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Pleistocene Geology

Introduction
Setting
Pleistocene Geology
Holocene Geology
Hydrogeology
Water Resources
Case Study
Concluding Remarks
References

The current understanding of the bedrock geology of the Florida Keys derives from a series of benchmark papers by Hoffmeister and Multer in the 1960s (Hoffmeister and Multer, 1964a,b, 1968; Hoffmeister et al., 1964, 1967; Hoffmeister, 1974), and subsequent work that has been built on that foundation. The key facts are: (1) the long linear islands of the Upper Keys represent a reef tract formed during high sea levels of the last interglacial, and (2) the larger Lower Keys are fossil oolitic shoals, also formed during high sea levels of the last interglacial.

Early workers were well aware of the two kinds of islands. For example, Sanford (in Matson and Sanford, 1913, p. 61-62) described the arrangement as follows:

    "The Florida Keys are separated by Bahia Honda Channel into two distinctly differentiated divisions. East of the channel the islands are narrow and lie along a sweeping arc curved toward the southeast. Outside this arc is the Florida Strait....

    West of Bahia Honda the keys form an archipelago roughly triangular in outline. In this group, the westward prolongation of the arc in which lie Bahia Honda and the keys to the cast and northeast is found in the southern shoreline of the keys; but the keys themselves, instead of lying parallel to this are, have a prevailing north-northwest, south-southeast arrangement, perpendicular to the arc....

    Bahia Honda and the keys east of it represent an uplifted coral reef more or less covered with sand and marl; hence their basement rock ridges have the trend of the coral patches of the old reef. The keys west of Bahia Honda consist of an oolitic limestone formed from deposits in a broad expanse of shallow water."

We should note that the early work in the Keys preceded knowledge of Pleistocene glacioeustasy and sea-level highstands. In particular, Alexander Agassiz considered the "elevated reef of Florida" (Agassiz, 1896) to be one of a number of examples posing problems for Darwin's subsidence theory for the origin of coral reefs.

Fresh from his visits to the Bahamas and Bermuda, Agassiz thought that the oolitic limestone, evident near Key West and near Miami, was formed as eolian dunes, capping the elevated reef throughout the higher keys. According to Agassiz (1896, p. 50),

    "The keys are all built upon this elevated coral reef foundation, which crops to the surface, as we have seen, at many points, and from the beaches on the sea face of this elevated reef has been obtained the oolitic material which as aeolian sand has raised the keys to a height of sometimes ten to eighteen feet. This sand has been blown to the northward ... to form low aeolian hills and bluffs between the patches and stretches of the old coral reef, or it has accumulated upon the top of patches and stretches of reef to form the higher keys...."

As it turns out, the highest elevation is at Windley Key, one of the Upper Keys, which now are known to be composed of the reefal unit. Sanford (in Matson and Sanford, 1913), who argued for the subaqueous rather than subaerial origin of the oolite, called attention to the difficulties of interpreting the geology of the islands without exposures and the benefits he had from the exposures opened up by railroad construction. Referring to the reefal unit in Key Largo, Sanford wrote (Matson and Sanford, 1913, p. 185),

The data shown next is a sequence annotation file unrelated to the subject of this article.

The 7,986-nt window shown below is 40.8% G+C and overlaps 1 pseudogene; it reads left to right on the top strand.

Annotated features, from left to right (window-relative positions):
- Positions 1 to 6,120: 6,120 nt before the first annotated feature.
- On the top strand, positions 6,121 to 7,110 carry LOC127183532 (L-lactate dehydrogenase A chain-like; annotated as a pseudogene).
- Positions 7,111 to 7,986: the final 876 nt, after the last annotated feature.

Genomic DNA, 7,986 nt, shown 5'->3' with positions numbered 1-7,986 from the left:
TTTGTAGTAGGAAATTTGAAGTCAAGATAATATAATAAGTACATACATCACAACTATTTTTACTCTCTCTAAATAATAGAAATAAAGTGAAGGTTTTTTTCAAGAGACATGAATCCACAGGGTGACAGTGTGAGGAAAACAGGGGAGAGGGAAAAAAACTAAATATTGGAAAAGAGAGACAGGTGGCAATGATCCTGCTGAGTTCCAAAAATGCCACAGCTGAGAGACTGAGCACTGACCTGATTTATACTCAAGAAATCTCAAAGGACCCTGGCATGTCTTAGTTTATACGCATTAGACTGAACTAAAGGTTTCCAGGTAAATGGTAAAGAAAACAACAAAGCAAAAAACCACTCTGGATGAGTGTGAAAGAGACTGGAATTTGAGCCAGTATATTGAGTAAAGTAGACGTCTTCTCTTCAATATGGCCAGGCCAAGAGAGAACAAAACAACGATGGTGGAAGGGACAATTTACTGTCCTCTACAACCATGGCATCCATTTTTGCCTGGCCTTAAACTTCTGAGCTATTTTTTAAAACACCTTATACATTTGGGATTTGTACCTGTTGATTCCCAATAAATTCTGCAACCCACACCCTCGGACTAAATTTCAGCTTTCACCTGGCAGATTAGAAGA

"Borrow pits expose the limestone, not only where it was lightly covered by leaf mold but where it was buried under several feet of marl and sand, and dredging has revealed its character where it lies, as in channels between the keys, 10 feet or more below sea level. Hence, the opportunities for observing the various phases of the rock and determining its origin are incomparably better than when A. Agassiz visited the keys in 1894."

The now-closed Windley Key quarry, which was first opened for railroad ballast, is the source of decorative coralline limestone used throughout South Florida.

Today, the reefal unit is known as the Key Largo Limestone; the oolitic rocks make up a facies of the Miami Limestone. The Upper Keys, which are elongated and oriented parallel to the shelf edge, consist of the Key Largo Formation; the Lower Keys, which are elongated perpendicular to the shelf edge, are composed of oolite of the Miami Limestone. Stratigraphic nomenclature and usage are summarized in Randazzo and Halley (1997). Unlike the Miami Limestone, which has direct modern analogs that aid in its interpretation, the Key Largo Limestone apparently does not have a modern counterpart. Its interpreted origin has evolved over the past two decades.

Miami Limestone

The oolite facies of the Miami Limestone in the Lower Keys consists of well-sorted ooids with varying amounts of skeletal material (corals, echinoids, mollusks, algae) and some quartz sand. Oolite in the Lower Keys has less quartz sand and fewer marine fossils than the Miami Limestone near Miami (Sanford, 1909; Hoffmeister and Multer, 1968; Weisbord, 1974) and was deposited as a marine oolitic bank or bar system (Hoffmeister et al., 1967; Halley and Evans, 1983). Thickness of the cross-bedded oolite facies is 3-5 m and is greatest along the seaward edge, both in Miami and in the Lower Keys.